To avoid this problem, carefully consider all vendor suggestions on how their risk management system can truly improve your organization.
5. Customize where necessary
While vendor suggestions and knowledge are valuable, sometimes they may not realistically fit into your organization or goals. Some aspects of an out-of-the-box system may not be right for you. In this case, some customization is ideal. For example, consider your organization’s hierarchy, the ideal usage of the system, and your reporting needs. Only you can determine exactly how a risk management system will best fit into these requirements.
6. Be flexible
Adapting to changing circumstances is important when implementing a risk management system. Tasks may take more time than expected, there may be technical difficulties, or an employee may have a particularly hard time during training. You must understand that difficulties like these are bound to happen and typically only involve a small adjustment. Being ready to re-prioritize or modify existing plans allows all stakeholders to feel comfortable through the implementation process, even if not everything goes as planned.
7. Involve users and decision-makers
Another common mistake in the implementation of risk management systems is involving only decision-makers. While executives and top managers may be able to pick the system that best suits organizational goals, they aren’t the ones that will be working inside the system every day.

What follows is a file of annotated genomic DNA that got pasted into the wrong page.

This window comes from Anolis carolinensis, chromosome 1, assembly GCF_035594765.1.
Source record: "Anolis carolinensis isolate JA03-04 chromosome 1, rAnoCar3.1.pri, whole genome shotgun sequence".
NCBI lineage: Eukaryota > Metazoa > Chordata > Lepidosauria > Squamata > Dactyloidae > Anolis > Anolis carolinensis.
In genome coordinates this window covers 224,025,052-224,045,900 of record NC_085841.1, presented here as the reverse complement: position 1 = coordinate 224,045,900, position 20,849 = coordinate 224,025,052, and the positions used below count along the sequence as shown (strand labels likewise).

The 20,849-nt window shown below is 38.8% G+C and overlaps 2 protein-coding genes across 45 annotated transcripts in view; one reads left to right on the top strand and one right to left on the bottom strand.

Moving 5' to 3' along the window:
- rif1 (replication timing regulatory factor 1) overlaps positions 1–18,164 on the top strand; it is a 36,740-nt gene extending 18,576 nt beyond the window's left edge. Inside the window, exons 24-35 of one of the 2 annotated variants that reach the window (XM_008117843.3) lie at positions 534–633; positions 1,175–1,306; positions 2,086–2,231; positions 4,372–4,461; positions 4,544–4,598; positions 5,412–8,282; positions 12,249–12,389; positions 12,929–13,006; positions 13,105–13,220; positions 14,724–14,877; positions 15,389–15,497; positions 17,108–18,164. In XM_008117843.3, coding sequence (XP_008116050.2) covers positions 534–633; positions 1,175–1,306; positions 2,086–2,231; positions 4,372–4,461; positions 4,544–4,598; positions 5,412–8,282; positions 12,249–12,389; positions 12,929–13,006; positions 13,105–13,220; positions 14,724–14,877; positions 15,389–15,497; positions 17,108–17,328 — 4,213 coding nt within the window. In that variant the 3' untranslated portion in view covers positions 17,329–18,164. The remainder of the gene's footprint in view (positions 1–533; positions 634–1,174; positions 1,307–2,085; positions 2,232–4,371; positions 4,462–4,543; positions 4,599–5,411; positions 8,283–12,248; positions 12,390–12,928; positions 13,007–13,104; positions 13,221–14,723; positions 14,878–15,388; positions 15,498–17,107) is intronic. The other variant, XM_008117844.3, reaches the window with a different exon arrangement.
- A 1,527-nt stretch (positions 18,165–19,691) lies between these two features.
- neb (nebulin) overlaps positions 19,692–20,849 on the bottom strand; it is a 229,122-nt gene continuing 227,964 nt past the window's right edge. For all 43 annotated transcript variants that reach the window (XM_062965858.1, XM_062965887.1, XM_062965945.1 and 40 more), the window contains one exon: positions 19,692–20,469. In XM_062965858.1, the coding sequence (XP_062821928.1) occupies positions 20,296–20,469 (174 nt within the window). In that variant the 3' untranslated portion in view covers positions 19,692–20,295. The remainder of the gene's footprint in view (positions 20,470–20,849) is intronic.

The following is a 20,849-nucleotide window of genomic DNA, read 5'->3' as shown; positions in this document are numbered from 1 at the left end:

Involving users from the beginning ensures that the entire risk team is onboard or even excited about the change. They can also provide valuable insight into implementation: they may have needs or desires that decision-makers wouldn’t know about and can reduce complications in the implementation process.
Any significant organizational change is likely to fail without regular and proper communication. When implementing a risk management system, there are two critical communication avenues: the vendor and employees.
No matter how robust their system, vendors cannot read your mind. You must explain your system, timeline, and security requirements as well as how involved you expect them to be in the implementation process. This will keep both teams on the same page and prevent frustrating back-and-forth conversation.
On the employee side, users need to be taught what to expect from the system. In some cases, users may feel that they are being replaced by the system; it is your job to reassure them that the system will actually make their jobs easier and more meaningful by streamlining complicated processes. Tell your employees what will change and how it will impact them individually, and make them aware of these changes well in advance. Educating them on the role they must play in the implementation of the risk management system will simplify the process.
9. Implement in stages
While risk management systems often have extensive functionality, it can be overwhelming for a team to implement them all at once. This is frustrating to employees and can actually lower the chances of system success. Instead, choose the one area that is most in need of the system and start there. This allows the team to gradually become comfortable with the system and then expand their capabilities.
Using one small change as an example of the effectiveness of the system can also help win over resistant employees and prove that the system has value.
Risk management system implementation can seem like a daunting task. Following this advice will put you well on your way towards achieving your risk management goals.
Author: Rebecca Webb